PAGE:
Rich Hill’s dominance is completely shocking, but how he’s dominating isn’t. How he’s dominating was predicted more than a decade ago, almost exactly. In that way, Rich Hill is the ultimate post-hype sleeper. If you’re not familiar with that phrase, it’s used in the prospect community to refer to a player who was once a blue-chip prospect, but has since fallen out of favor as their promise has failed to materialize. That’s the “post-hype” aspect; “sleeper” refers to the fact that the author believes that promise is simply delayed, not gone entirely, making that player a worthwhile pickup. For example, earlier this year, Greg Wellemeyer at Baseball Prospectus identified Kevin Gausman, Brett Lawrie, Jose Ramirez, Eddie Rosario, and Aaron Sanchez as his candidates for resurgence. Gausman, Ramirez, and Sanchez all had great years, so good work Greg, but I cite this more as an example of the archetype than for any analytical purpose.

If those players were post-hype – slightly older than most prospects, still waiting for their breakout to come after two, three, or even four years of coming up short – then Rich Hill was post-post-post-hype. Hill’s career before 2016 had gone through three or even four moments where people thought this would be the year that he and his curveball would finally live up to their promise. That they finally did, in exactly the way everyone thought they would, is nothing short of miraculous.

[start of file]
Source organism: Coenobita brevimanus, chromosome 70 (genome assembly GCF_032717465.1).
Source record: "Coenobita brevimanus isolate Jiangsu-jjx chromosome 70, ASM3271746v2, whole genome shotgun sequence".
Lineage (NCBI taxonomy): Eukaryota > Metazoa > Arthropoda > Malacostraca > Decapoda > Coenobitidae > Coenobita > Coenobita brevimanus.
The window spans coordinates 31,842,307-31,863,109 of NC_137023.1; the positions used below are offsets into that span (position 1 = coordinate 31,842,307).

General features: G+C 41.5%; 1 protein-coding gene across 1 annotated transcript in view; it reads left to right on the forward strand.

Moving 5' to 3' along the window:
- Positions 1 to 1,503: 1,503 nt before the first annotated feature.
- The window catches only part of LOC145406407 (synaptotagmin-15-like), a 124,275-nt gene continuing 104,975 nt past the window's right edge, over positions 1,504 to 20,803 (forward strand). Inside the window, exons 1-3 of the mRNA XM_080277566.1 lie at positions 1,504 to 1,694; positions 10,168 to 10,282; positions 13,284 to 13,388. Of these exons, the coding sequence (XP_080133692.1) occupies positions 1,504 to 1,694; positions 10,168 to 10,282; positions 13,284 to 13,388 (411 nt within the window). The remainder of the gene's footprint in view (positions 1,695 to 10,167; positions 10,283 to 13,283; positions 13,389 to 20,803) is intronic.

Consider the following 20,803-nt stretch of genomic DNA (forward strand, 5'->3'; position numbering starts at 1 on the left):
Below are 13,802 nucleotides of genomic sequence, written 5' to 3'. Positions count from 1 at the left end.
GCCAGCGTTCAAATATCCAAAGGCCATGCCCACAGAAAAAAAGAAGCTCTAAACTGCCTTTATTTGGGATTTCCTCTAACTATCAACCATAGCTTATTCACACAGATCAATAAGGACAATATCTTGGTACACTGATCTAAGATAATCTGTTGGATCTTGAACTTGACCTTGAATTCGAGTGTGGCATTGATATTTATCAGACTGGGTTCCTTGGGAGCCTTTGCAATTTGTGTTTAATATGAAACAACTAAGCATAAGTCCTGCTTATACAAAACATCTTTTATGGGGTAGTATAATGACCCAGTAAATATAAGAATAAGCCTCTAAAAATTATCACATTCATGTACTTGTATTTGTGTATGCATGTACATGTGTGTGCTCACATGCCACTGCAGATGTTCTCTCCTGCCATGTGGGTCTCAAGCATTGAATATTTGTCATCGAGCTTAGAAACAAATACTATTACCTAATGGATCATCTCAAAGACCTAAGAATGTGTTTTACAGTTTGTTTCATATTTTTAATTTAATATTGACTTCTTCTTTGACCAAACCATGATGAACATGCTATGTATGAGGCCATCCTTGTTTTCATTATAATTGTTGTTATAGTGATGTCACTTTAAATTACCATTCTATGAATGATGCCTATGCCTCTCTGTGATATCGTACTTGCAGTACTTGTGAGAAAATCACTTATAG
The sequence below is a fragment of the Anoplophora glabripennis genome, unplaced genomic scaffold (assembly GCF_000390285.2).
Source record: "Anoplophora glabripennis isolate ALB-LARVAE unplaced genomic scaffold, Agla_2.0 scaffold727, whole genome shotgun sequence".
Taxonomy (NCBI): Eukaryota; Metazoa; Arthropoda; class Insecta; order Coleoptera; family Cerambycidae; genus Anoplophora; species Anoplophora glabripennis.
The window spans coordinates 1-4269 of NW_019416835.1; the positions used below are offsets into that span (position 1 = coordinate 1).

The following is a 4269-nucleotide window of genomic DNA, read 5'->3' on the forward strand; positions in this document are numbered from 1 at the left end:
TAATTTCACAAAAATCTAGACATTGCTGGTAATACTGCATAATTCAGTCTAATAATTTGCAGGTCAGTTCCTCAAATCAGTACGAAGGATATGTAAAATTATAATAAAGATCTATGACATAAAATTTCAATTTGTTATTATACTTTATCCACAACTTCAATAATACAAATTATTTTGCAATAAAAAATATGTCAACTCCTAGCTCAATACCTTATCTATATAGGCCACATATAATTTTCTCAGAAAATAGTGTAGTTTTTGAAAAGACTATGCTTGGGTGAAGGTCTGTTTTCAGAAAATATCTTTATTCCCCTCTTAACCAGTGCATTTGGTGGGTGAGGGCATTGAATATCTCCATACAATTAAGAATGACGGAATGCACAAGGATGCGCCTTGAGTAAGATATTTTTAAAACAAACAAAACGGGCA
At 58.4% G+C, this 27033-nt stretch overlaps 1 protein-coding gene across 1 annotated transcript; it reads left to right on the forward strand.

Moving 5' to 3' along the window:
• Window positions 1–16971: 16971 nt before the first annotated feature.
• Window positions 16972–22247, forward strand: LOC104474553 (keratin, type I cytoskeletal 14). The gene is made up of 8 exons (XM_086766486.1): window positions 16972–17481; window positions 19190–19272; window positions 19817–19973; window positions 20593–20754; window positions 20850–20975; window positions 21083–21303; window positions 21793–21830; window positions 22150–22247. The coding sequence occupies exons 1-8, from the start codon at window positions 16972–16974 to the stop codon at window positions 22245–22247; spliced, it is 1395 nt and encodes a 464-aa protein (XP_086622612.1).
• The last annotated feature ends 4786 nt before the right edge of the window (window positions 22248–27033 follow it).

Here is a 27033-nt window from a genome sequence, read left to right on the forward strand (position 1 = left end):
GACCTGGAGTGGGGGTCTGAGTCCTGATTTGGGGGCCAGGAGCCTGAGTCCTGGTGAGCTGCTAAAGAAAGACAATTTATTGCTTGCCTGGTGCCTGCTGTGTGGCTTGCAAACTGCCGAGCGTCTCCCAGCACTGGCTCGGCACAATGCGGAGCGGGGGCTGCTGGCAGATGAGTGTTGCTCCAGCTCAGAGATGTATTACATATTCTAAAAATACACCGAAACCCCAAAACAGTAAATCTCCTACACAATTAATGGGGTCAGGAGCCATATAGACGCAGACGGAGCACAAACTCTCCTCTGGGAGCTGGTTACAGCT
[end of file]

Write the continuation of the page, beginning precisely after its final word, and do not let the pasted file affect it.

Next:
There’s nothing practical to be learned from his late-career blossoming. I don’t think anyone can look at Hill and derive any sort of method for identifying the players who haven’t quite been good enough for the first fifteen years of their career but are nonetheless on the verge of a breakout. Nonetheless, Hill is one of the best arguments for baseball I can imagine – a sport in which his story is possible is a great sport – and also, one of the best arguments for a certain optimism one can bring to their enjoyment of baseball.

The minor leagues are populated with players who will never see a MLB roster. Pre-hype, post-hype, no hype at all; the vast majority of them won’t ever get a big payday, won’t ever rub shoulders with a superstar, won’t ever ride a plane from city to city instead of a bus. They’re also one of the best thousand baseball players in the entire world, probably, and possess the kind of talent that puts them in the very corner of the bell curve of baseball skill. Each one of them is a baseball player for some reason, just like Rich Hill was a player because of the tantalizing promise of his curveball.

And in the last year and a half, we saw Rich Hill, Long Island Duck, transform into Rich Hill, desired free agent and playoff superstar. Any one of those unhyped prospects, too old or not good enough for their level, could undergo the same transformation. It’s not likely, by any stretch, but Hill has shown that it’s possible. That possibility, I imagine, is what keeps a lot of those minor leaguers coming back to the ballpark every day, and it’s a good reason to keep watching baseball, too. The next Rich Hill is out there, somewhere, toiling away in obscurity, with eight or twenty or one hundred scouting reports documenting the thing that makes them special. The possibility of finding that player, and watching them do what Hill has done in the last two years, is a good reason to be a baseball fan.

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Henry Druschel is a Managing Editor of Beyond the Box Score. You can follow him on Twitter at @henrydruschel.